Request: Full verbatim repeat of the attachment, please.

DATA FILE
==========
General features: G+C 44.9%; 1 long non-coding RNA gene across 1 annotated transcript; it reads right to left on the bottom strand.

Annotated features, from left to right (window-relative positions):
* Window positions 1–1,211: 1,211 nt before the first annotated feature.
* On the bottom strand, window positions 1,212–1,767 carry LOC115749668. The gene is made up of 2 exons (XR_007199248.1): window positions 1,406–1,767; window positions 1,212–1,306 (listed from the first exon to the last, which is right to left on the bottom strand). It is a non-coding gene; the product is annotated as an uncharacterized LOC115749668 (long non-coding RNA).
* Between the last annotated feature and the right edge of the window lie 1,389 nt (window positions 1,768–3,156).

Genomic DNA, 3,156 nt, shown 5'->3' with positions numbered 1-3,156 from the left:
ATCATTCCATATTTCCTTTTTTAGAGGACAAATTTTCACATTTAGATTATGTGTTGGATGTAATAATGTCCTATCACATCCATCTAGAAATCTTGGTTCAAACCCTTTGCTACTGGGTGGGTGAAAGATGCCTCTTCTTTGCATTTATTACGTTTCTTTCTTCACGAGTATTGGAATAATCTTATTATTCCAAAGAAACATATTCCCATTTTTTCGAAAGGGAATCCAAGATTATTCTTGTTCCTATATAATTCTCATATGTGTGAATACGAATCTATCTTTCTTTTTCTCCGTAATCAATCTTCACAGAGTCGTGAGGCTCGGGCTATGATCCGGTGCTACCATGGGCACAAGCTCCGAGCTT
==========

General features: G+C 44.9%; 1 long non-coding RNA gene across 1 annotated transcript; it reads right to left on the bottom strand.

Annotated features, from left to right (window-relative positions):
* Window positions 1–1,211: 1,211 nt before the first annotated feature.
* On the bottom strand, window positions 1,212–1,767 carry LOC115749668. The gene is made up of 2 exons (XR_007199248.1): window positions 1,406–1,767; window positions 1,212–1,306 (listed from the first exon to the last, which is right to left on the bottom strand). It is a non-coding gene; the product is annotated as an uncharacterized LOC115749668 (long non-coding RNA).
* Between the last annotated feature and the right edge of the window lie 1,389 nt (window positions 1,768–3,156).

Genomic DNA, 3,156 nt, shown 5'->3' with positions numbered 1-3,156 from the left:
ATCATTCCATATTTCCTTTTTTAGAGGACAAATTTTCACATTTAGATTATGTGTTGGATGTAATAATGTCCTATCACATCCATCTAGAAATCTTGGTTCAAACCCTTTGCTACTGGGTGGGTGAAAGATGCCTCTTCTTTGCATTTATTACGTTTCTTTCTTCACGAGTATTGGAATAATCTTATTATTCCAAAGAAACATATTCCCATTTTTTCGAAAGGGAATCCAAGATTATTCTTGTTCCTATATAATTCTCATATGTGTGAATACGAATCTATCTTTCTTTTTCTCCGTAATCAATCTTCACAGAGTCGTGAGGCTCGGGCTATGATCCGGTGCTACCATGGGCACAAGCTCCGAGCTT